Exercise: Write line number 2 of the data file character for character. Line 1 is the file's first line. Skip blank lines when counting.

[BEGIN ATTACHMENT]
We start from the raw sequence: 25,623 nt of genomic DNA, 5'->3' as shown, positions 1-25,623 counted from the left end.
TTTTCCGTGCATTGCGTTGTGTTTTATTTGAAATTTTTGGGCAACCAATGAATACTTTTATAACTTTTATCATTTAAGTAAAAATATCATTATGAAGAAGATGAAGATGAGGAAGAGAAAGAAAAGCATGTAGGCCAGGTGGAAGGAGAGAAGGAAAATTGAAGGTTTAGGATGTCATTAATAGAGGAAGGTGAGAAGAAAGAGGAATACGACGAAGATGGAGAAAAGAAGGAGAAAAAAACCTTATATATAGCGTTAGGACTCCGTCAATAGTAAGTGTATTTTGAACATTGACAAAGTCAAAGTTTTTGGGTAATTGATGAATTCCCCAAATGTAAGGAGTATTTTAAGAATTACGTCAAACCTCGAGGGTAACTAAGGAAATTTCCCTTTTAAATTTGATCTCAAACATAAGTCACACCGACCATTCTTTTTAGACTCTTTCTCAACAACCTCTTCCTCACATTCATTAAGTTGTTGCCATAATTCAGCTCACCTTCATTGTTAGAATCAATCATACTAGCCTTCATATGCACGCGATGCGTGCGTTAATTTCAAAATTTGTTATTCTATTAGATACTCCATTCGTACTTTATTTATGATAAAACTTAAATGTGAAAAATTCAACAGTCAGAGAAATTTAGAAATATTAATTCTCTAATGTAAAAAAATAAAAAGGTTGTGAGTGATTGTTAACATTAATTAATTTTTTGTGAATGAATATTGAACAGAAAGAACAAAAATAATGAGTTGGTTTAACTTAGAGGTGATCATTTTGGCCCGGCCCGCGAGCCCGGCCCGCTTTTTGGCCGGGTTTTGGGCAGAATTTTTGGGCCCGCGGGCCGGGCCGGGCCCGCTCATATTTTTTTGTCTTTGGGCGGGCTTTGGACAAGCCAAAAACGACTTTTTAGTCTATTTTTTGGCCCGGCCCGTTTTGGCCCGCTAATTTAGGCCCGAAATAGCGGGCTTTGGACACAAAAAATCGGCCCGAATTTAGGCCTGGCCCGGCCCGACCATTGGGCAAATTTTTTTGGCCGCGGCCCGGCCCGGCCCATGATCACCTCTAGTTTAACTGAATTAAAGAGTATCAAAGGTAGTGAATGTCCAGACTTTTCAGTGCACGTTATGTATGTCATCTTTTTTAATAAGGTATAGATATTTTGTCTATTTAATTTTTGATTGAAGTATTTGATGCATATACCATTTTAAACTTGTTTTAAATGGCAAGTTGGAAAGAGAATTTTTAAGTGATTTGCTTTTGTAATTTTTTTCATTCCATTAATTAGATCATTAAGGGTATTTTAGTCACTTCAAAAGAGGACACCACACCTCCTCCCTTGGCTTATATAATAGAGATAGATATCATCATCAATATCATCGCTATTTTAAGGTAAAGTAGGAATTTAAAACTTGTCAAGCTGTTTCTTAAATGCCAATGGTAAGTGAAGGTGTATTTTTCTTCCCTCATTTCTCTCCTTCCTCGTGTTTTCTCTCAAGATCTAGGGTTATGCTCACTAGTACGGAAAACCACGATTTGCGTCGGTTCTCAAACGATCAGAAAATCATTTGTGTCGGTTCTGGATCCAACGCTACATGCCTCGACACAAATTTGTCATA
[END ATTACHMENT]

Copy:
TTTTCCGTGCATTGCGTTGTGTTTTATTTGAAATTTTTGGGCAACCAATGAATACTTTTATAACTTTTATCATTTAAGTAAAAATATCATTATGAAGAAGATGAAGATGAGGAAGAGAAAGAAAAGCATGTAGGCCAGGTGGAAGGAGAGAAGGAAAATTGAAGGTTTAGGATGTCATTAATAGAGGAAGGTGAGAAGAAAGAGGAATACGACGAAGATGGAGAAAAGAAGGAGAAAAAAACCTTATATATAGCGTTAGGACTCCGTCAATAGTAAGTGTATTTTGAACATTGACAAAGTCAAAGTTTTTGGGTAATTGATGAATTCCCCAAATGTAAGGAGTATTTTAAGAATTACGTCAAACCTCGAGGGTAACTAAGGAAATTTCCCTTTTAAATTTGATCTCAAACATAAGTCACACCGACCATTCTTTTTAGACTCTTTCTCAACAACCTCTTCCTCACATTCATTAAGTTGTTGCCATAATTCAGCTCACCTTCATTGTTAGAATCAATCATACTAGCCTTCATATGCACGCGATGCGTGCGTTAATTTCAAAATTTGTTATTCTATTAGATACTCCATTCGTACTTTATTTATGATAAAACTTAAATGTGAAAAATTCAACAGTCAGAGAAATTTAGAAATATTAATTCTCTAATGTAAAAAAATAAAAAGGTTGTGAGTGATTGTTAACATTAATTAATTTTTTGTGAATGAATATTGAACAGAAAGAACAAAAATAATGAGTTGGTTTAACTTAGAGGTGATCATTTTGGCCCGGCCCGCGAGCCCGGCCCGCTTTTTGGCCGGGTTTTGGGCAGAATTTTTGGGCCCGCGGGCCGGGCCGGGCCCGCTCATATTTTTTTGTCTTTGGGCGGGCTTTGGACAAGCCAAAAACGACTTTTTAGTCTATTTTTTGGCCCGGCCCGTTTTGGCCCGCTAATTTAGGCCCGAAATAGCGGGCTTTGGACACAAAAAATCGGCCCGAATTTAGGCCTGGCCCGGCCCGACCATTGGGCAAATTTTTTTGGCCGCGGCCCGGCCCGGCCCATGATCACCTCTAGTTTAACTGAATTAAAGAGTATCAAAGGTAGTGAATGTCCAGACTTTTCAGTGCACGTTATGTATGTCATCTTTTTTAATAAGGTATAGATATTTTGTCTATTTAATTTTTGATTGAAGTATTTGATGCATATACCATTTTAAACTTGTTTTAAATGGCAAGTTGGAAAGAGAATTTTTAAGTGATTTGCTTTTGTAATTTTTTTCATTCCATTAATTAGATCATTAAGGGTATTTTAGTCACTTCAAAAGAGGACACCACACCTCCTCCCTTGGCTTATATAATAGAGATAGATATCATCATCAATATCATCGCTATTTTAAGGTAAAGTAGGAATTTAAAACTTGTCAAGCTGTTTCTTAAATGCCAATGGTAAGTGAAGGTGTATTTTTCTTCCCTCATTTCTCTCCTTCCTCGTGTTTTCTCTCAAGATCTAGGGTTATGCTCACTAGTACGGAAAACCACGATTTGCGTCGGTTCTCAAACGATCAGAAAATCATTTGTGTCGGTTCTGGATCCAACGCTACATGCCTCGACACAAATTTGTCATA